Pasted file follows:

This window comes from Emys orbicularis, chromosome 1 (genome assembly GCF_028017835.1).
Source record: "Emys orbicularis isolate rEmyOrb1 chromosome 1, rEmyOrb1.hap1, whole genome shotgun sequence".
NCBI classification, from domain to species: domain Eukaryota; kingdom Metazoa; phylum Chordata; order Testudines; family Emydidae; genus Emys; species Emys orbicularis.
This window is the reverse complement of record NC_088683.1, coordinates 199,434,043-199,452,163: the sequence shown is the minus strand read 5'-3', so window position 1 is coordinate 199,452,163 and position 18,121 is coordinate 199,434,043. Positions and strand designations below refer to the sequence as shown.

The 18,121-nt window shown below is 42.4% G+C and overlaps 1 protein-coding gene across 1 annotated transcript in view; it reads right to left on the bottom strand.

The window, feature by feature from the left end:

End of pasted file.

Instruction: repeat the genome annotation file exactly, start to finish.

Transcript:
This window comes from Emys orbicularis, chromosome 1 (genome assembly GCF_028017835.1).
Source record: "Emys orbicularis isolate rEmyOrb1 chromosome 1, rEmyOrb1.hap1, whole genome shotgun sequence".
NCBI classification, from domain to species: domain Eukaryota; kingdom Metazoa; phylum Chordata; order Testudines; family Emydidae; genus Emys; species Emys orbicularis.
This window is the reverse complement of record NC_088683.1, coordinates 199,434,043-199,452,163: the sequence shown is the minus strand read 5'-3', so window position 1 is coordinate 199,452,163 and position 18,121 is coordinate 199,434,043. Positions and strand designations below refer to the sequence as shown.

The 18,121-nt window shown below is 42.4% G+C and overlaps 1 protein-coding gene across 1 annotated transcript in view; it reads right to left on the bottom strand.

The window, feature by feature from the left end: